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Dell’s secret to branding success is simple – the internal team didn’t just execute and walk away, they were, and continue to be, engaged in the brand with internal clients and outside agencies at every level and in all media. Having met the team, this comes as no surprise. Part agency, part design firm and all savvy – the GBC team sets the bar high and takes great pride in their work. Most importantly, they value strategy and consistently apply it to their assignments.

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What began in 1984 inside a university dorm room with a $1000 loan is now one of the world’s most recognizable technology brands. With over 100,000 team members across the globe, Dell offers solutions that span from mobile devices to servers and gaming desktops to cloud integration services. But Dell is focused on more than just technology. Having recently been named the greenest company in America by Newsweek, Dell devotes significant effort to corporate responsibility initiatives across the world—all in hopes of empowering human potential.

Over the past few years, Dell has repositioned its brand by redefining its core purpose—giving customers the power to do more with its technology solutions. The internal Global Brand Creative (GBC) team brings the brand to life by ensuring a consistent experience for all of Dell’s customers and team members while inspiring, encouraging and celebrating the power of creativity.

Since taking part in the larger brand repositioning effort, the team worked to redefine brand perception by crafting the vibrant new visual identity system you see today. With the help of agency partners the team then developed a set of brand standards to clearly guide the new identity rollout to every brand impression—from campus building signage to packaging to retail environments and Dell.com.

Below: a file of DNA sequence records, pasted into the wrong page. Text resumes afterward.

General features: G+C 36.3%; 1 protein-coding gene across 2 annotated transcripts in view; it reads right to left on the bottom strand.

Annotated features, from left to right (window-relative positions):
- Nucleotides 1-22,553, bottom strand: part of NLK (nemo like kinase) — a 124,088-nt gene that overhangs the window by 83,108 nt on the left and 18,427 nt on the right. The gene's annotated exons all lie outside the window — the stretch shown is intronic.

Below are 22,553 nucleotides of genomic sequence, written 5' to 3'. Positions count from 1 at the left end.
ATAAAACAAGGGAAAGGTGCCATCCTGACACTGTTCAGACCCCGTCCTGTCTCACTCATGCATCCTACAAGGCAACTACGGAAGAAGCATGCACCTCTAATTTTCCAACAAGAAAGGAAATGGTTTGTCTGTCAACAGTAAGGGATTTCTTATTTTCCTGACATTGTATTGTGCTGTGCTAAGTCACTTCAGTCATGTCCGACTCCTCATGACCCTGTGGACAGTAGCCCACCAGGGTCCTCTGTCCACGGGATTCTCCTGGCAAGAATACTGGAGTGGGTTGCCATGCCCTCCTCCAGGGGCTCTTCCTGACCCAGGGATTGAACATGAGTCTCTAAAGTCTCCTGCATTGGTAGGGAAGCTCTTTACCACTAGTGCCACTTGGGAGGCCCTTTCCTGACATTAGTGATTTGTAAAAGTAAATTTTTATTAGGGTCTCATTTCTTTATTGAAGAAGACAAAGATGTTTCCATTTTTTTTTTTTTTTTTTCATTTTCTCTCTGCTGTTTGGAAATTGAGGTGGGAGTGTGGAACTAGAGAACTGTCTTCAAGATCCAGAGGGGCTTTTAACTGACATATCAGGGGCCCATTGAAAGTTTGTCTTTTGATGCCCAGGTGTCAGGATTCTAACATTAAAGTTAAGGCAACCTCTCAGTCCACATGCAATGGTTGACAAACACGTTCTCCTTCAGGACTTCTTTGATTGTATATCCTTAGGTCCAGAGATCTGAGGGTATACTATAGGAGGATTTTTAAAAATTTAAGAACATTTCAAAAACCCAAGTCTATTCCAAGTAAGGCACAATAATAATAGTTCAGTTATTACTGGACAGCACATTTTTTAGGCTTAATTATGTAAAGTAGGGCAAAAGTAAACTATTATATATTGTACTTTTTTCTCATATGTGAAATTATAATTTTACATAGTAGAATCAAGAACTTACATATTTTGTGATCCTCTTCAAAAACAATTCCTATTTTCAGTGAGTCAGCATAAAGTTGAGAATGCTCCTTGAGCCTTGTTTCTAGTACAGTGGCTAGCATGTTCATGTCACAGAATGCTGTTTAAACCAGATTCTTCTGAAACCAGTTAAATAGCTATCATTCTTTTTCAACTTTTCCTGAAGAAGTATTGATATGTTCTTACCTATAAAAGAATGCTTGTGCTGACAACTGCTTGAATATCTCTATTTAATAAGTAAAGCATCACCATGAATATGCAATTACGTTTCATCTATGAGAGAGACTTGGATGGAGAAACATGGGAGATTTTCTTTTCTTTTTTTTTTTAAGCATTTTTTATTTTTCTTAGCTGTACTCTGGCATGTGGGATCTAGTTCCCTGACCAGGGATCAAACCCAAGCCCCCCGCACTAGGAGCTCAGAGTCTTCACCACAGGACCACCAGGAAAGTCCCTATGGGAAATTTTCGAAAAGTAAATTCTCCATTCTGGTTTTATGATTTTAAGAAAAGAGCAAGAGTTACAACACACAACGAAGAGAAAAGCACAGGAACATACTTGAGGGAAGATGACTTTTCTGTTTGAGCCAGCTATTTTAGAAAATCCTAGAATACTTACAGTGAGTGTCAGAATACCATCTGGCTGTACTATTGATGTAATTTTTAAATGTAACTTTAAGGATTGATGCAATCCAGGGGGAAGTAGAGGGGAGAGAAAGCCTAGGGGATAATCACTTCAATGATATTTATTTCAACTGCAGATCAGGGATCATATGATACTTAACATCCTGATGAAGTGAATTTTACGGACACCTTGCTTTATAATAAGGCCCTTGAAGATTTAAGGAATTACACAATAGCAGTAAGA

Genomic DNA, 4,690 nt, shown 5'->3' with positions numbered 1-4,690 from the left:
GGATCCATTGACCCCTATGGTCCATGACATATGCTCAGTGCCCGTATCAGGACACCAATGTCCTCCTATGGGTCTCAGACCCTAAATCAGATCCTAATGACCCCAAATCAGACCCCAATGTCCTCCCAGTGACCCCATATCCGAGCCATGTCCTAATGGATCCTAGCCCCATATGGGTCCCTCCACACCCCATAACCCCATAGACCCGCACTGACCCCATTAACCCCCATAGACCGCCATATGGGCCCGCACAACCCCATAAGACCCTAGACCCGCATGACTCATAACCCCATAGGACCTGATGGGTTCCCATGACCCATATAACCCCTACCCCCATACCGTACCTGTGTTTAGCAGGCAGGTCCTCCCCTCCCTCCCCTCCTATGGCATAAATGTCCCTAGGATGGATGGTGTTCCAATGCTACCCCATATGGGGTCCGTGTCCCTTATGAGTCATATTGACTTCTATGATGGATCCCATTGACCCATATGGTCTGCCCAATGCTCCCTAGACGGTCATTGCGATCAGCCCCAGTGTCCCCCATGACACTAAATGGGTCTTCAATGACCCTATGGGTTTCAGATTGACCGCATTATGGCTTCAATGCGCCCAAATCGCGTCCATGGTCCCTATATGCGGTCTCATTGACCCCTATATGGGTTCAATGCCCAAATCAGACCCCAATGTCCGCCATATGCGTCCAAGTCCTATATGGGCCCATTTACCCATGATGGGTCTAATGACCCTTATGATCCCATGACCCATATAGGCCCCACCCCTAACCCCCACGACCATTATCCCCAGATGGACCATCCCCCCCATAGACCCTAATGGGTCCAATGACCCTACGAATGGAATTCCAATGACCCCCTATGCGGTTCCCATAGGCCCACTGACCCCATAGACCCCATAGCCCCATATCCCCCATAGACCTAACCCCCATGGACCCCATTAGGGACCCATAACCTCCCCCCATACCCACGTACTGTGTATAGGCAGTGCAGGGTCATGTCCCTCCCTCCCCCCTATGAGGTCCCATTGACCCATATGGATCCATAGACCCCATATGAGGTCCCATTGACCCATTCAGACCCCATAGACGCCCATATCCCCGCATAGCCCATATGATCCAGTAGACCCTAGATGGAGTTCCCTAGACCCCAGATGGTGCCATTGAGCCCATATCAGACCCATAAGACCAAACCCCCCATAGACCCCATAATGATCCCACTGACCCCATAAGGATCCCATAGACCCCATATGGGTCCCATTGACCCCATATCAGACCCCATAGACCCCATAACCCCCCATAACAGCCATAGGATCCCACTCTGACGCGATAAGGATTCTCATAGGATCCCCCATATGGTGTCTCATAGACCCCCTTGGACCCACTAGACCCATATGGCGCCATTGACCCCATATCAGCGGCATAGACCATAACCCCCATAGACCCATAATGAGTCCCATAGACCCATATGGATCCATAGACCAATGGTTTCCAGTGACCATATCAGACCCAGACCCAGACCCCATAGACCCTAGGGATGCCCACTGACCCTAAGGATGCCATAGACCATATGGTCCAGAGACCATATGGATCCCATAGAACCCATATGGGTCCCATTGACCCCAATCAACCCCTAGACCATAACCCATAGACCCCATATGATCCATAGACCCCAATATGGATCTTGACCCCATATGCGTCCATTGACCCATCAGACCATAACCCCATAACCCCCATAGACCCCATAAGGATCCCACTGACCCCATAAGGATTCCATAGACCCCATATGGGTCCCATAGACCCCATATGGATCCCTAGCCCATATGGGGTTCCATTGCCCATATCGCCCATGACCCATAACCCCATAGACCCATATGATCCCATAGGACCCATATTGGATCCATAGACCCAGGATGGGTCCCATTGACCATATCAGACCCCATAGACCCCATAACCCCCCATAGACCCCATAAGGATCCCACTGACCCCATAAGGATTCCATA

The Global Brand Creative team members also offer creative and brand strategy guidance internally to positively influence corporate culture and executive messaging. They spend significant time supporting business unit-specific initiatives and campaigns to ensure the brand is properly articulated in marketing communications.

This passionate, growing internal team shows immense depth of ability, as they collaborate, guide and execute brand expression across all touchpoints.

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Summer Office Attire Gone Awry

By Donna Farrugia, Executive Director of The Creative Group

Summer is upon us – and that means warm weather, company picnics … and fashion faux pas on the job. In fact, four in 10 advertising and marketing executives polled by The Creative Group said employees at their firms are dressing more casually on the job.

While creative teams often have a little more leeway in terms of dress codes compared to their counterparts in the legal or HR departments, for example, you don’t want to abuse this privilege. Presenting a polished image is an easy way to boost your credibility and signal to others you take your job seriously – and perhaps move you one step closer to a potential promotion.

As such, here are five wardrobe offenses to avoid this summer:

1. Sheer clothing. Lace and light-weight fabric may be all the rage right now, but your clothing should never be overly revealing.  Also watch out for see-through materials like linen, silk and chiffon.
2. Flip-flops (or Birkenstocks). While open-toed sandals are often OK to wear, foam or plastic flip-flops or well-worn “mandals” are almost never appropriate in office environments.
3. Statement T-shirts. Are you a Twilight fan who’s on “Team Edward”? Or a vegetarian who “Doesn’t Eat Anything That Had Eyes”? Your colleagues and boss may know these personal details, but they certainly don’t need to be reminded of them by your wardrobe. In particular, steer clear of T-shirts that contain political, religious or other controversial messages.